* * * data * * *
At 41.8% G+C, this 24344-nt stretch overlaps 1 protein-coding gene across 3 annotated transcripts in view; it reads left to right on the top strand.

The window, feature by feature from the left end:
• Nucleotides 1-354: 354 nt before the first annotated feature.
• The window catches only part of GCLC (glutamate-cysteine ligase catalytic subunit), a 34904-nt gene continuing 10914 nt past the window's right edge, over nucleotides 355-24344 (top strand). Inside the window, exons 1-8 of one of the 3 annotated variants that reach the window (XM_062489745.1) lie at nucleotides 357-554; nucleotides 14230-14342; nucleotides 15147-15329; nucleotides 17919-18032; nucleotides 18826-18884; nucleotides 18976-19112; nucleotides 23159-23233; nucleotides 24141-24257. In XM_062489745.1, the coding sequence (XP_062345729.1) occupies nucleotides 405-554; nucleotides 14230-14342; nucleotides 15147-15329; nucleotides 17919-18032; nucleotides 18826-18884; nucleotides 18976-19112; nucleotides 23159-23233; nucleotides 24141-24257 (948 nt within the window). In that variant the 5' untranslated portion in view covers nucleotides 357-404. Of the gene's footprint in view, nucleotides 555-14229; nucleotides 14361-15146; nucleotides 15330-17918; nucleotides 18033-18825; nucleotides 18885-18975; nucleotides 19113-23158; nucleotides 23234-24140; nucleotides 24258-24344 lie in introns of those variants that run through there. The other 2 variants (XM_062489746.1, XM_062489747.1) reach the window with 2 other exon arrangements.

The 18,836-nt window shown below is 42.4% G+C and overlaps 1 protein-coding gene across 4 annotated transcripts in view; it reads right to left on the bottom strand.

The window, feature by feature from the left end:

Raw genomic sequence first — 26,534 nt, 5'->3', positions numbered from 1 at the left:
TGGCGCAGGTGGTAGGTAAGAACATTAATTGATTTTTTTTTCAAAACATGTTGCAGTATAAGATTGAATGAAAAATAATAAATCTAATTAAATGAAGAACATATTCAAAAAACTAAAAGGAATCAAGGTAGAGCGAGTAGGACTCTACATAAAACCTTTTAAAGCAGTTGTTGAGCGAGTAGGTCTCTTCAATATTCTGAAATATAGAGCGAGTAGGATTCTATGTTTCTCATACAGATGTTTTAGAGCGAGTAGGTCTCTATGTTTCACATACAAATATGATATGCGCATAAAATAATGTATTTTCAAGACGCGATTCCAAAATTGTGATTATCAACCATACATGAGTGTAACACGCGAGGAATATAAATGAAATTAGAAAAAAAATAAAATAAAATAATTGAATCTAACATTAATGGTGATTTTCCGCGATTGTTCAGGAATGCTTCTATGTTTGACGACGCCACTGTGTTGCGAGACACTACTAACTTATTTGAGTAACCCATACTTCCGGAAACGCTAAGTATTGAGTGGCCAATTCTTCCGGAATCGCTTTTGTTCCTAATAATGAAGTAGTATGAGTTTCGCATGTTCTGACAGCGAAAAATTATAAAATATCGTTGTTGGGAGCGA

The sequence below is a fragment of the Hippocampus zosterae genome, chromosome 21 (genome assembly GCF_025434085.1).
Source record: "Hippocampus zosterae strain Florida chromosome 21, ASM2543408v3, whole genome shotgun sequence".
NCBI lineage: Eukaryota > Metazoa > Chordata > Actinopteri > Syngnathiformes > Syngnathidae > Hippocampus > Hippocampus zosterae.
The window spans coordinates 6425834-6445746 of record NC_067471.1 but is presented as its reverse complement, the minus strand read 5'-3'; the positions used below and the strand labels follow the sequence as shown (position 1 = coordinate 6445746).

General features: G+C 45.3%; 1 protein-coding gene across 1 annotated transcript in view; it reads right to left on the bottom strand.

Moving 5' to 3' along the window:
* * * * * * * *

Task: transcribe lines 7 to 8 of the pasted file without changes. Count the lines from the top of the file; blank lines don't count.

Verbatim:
Raw genomic sequence first — 26,534 nt, 5'->3', positions numbered from 1 at the left:
TGGCGCAGGTGGTAGGTAAGAACATTAATTGATTTTTTTTTCAAAACATGTTGCAGTATAAGATTGAATGAAAAATAATAAATCTAATTAAATGAAGAACATATTCAAAAAACTAAAAGGAATCAAGGTAGAGCGAGTAGGACTCTACATAAAACCTTTTAAAGCAGTTGTTGAGCGAGTAGGTCTCTTCAATATTCTGAAATATAGAGCGAGTAGGATTCTATGTTTCTCATACAGATGTTTTAGAGCGAGTAGGTCTCTATGTTTCACATACAAATATGATATGCGCATAAAATAATGTATTTTCAAGACGCGATTCCAAAATTGTGATTATCAACCATACATGAGTGTAACACGCGAGGAATATAAATGAAATTAGAAAAAAAATAAAATAAAATAATTGAATCTAACATTAATGGTGATTTTCCGCGATTGTTCAGGAATGCTTCTATGTTTGACGACGCCACTGTGTTGCGAGACACTACTAACTTATTTGAGTAACCCATACTTCCGGAAACGCTAAGTATTGAGTGGCCAATTCTTCCGGAATCGCTTTTGTTCCTAATAATGAAGTAGTATGAGTTTCGCATGTTCTGACAGCGAAAAATTATAAAATATCGTTGTTGGGAGCGA